The J39s also had a modified boiler (Diagram 97). From December 1932, spare Diagram 97 boilers became available and were often used on the J38s instead of their original Diagram 97A boilers. Conversions became more common after 1942 when the scrapping of the original Diagram 97A boilers started. The locomotives with the newer Diagram 97 boilers were referred to as J38/2, whilst those with the older Diagram 97A boilers were referred to as J38/1.
The J38s were used in Scotland for main line goods traffic, and for short distance mineral haulage from the Fife and Lothian coalfields to the Glasgow-Edinburgh industrial belt and the Scottish east coast ports. Initial allocations were mainly to Dunfermline (9), Thornton (8), and St. Margaret's (9). They were also allocated to Dundee (5), Stirling (2), and Eastfield (2). Stirling's two J38s did not stay long and in December 1926 one was moved to Dunfermline and the other to Dundee.
With the arrival of K2 2-6-0 and J39 0-6-0 locomotives at St. Margaret's in about 1930, the J38s were taken off the longer distance main line goods trains and used on coal trains between the Lothian coal field and the Edinburgh docks. Occasionally these engines were seen on the East Coast Main Line fulfilling the LNER's own coal requirements. Records exist of them reaching Doncaster and Retford, and they are thought to have occasionally reached Grantham and Peterborough as well.
Maintenance was usually performed at the Cowlairs Works, although there are recorded instances of J38s being repaired at Darlington. This appears to have been standard practice between 1931 and 1933 when 24 locomotives went to Darlington for repairs. From February 1955, Inverurie also performed some of the J38 repairs.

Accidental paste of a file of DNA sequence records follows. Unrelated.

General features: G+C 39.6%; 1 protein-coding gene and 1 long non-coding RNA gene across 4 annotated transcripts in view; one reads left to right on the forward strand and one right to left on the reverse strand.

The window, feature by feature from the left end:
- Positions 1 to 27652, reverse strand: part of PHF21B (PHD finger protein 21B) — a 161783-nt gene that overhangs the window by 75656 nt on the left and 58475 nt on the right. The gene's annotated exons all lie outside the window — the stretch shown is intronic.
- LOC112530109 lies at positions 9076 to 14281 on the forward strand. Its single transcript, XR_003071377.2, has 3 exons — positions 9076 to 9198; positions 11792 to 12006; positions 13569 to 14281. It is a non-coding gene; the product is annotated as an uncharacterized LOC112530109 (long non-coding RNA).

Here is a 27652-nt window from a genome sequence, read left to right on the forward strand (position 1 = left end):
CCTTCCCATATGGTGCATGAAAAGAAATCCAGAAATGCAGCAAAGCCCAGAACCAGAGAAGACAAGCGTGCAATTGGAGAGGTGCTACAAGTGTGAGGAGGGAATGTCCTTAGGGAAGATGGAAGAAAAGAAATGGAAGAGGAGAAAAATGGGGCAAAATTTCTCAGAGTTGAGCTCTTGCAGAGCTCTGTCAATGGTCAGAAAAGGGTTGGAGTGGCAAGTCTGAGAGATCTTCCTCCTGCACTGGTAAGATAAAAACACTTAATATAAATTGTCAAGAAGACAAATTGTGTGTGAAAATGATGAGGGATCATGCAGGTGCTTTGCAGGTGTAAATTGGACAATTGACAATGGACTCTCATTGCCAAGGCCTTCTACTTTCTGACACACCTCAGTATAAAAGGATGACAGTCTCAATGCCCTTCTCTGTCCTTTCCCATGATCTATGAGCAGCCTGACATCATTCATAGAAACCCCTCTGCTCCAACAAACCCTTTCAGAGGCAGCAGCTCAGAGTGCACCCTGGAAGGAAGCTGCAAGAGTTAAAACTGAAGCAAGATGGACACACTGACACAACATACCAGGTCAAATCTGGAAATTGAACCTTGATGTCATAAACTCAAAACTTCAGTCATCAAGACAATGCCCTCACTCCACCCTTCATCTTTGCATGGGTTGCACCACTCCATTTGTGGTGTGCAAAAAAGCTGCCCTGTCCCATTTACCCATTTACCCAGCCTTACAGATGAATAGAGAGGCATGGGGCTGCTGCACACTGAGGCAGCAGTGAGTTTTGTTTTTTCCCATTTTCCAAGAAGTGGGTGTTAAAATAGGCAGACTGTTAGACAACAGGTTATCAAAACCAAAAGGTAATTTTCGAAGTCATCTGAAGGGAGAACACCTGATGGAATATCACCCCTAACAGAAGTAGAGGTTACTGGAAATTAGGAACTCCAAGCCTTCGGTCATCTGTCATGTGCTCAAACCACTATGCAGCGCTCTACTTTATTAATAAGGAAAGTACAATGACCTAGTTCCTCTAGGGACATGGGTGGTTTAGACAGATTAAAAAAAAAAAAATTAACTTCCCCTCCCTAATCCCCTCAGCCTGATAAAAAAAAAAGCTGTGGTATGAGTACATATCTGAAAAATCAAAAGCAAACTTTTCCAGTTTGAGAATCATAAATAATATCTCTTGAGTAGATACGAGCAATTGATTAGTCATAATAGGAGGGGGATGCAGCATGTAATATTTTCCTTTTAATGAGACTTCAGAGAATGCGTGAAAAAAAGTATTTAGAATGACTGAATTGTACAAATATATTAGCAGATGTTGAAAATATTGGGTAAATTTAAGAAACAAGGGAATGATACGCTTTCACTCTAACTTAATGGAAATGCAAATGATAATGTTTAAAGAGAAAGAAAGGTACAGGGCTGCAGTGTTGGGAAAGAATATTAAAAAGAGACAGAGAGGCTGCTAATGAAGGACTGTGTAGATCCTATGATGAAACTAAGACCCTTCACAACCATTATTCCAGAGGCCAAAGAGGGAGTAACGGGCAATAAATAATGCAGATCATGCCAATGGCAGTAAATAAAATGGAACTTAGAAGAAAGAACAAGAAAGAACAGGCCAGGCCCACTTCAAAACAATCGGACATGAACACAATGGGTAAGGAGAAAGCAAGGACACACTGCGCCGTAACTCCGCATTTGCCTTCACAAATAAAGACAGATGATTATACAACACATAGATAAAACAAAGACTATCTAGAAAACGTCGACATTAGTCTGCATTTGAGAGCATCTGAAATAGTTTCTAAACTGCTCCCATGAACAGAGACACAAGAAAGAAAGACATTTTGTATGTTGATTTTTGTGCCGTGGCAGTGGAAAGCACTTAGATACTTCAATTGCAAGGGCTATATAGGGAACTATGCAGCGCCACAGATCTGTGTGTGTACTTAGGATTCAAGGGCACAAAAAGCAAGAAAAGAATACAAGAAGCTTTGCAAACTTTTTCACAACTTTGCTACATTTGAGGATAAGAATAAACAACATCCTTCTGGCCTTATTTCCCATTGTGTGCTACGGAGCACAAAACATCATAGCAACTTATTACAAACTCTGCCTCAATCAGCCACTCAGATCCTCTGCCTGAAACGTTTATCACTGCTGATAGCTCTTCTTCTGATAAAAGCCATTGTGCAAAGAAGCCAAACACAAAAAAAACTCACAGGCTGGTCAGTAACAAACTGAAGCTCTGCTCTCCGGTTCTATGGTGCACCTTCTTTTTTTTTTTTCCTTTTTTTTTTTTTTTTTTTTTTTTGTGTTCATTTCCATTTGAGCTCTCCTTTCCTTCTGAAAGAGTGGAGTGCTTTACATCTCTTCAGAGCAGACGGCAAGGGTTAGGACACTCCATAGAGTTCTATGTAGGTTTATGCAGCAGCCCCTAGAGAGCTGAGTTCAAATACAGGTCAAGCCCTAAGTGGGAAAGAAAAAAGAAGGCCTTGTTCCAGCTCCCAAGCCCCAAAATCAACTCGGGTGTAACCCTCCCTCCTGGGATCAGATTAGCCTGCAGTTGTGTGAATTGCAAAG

As well as being the first LNER group standard class, the J38 proved to be the last LNER class to remain completely intact. The first withdrawals started in December 1962 when Nos. 65923 and 65928 were withdrawn. The last two locomotives (Nos. 65901 and 65929) were withdrawn in 1967. These were the last Gresley locomotives to serve with British Railways.
The following details are for J38s fitted with the Diagram 97A boilers (as built). Later in their lives, J39 Diagram 97 boilers were often fitted instead. These were referred to as J38/2 and had a slightly smaller heating surface. See the boiler details on the J39 page for the exact boiler details.
Tender details are for the original tenders. Group Standard 3500 gallon tenders were fitted from 1931.
|Piston Valves:||8in. diameter|
|Boiler:||Max. Diameter:||5ft 6in|
|Heating Surface:||Total:||1744.35 sq.ft.|
|Superheater:||289.6 sq.ft. (24x 1.2")|
|Tubes:||912.25 sq.ft. (177x 1.75in)|
|Flues:||371 sq.ft. (24x 5.25in)|
|Grate Area:||26 sq.ft.|
|Tractive Effort:||(@ 85% boiler pressure)||28,414lb|
|Weight (full):||Total:||110 tons 9cwt|
|Engine:||58 tons 19cwt|
|Tender:||51 tons 10cwt|
|Max. Axle Load:||20 tons 6cwt|
All of the J38 locomotives were scrapped and none have survived into preservation.
Union Mills sell a ready-to-run N gauge model of the J38.
SE Finecast and Dave Alexander both sell 4mm scale (OO gauge) kits of the J38.
Barrett Engineering produce a kit of the J38 for Gauge 1 (10mm scale). This kit requires bolts and glue, and no soldering or machinery.
Thank you to the P.H. Groom collection for permission to use the above photograph of BR No. 65911.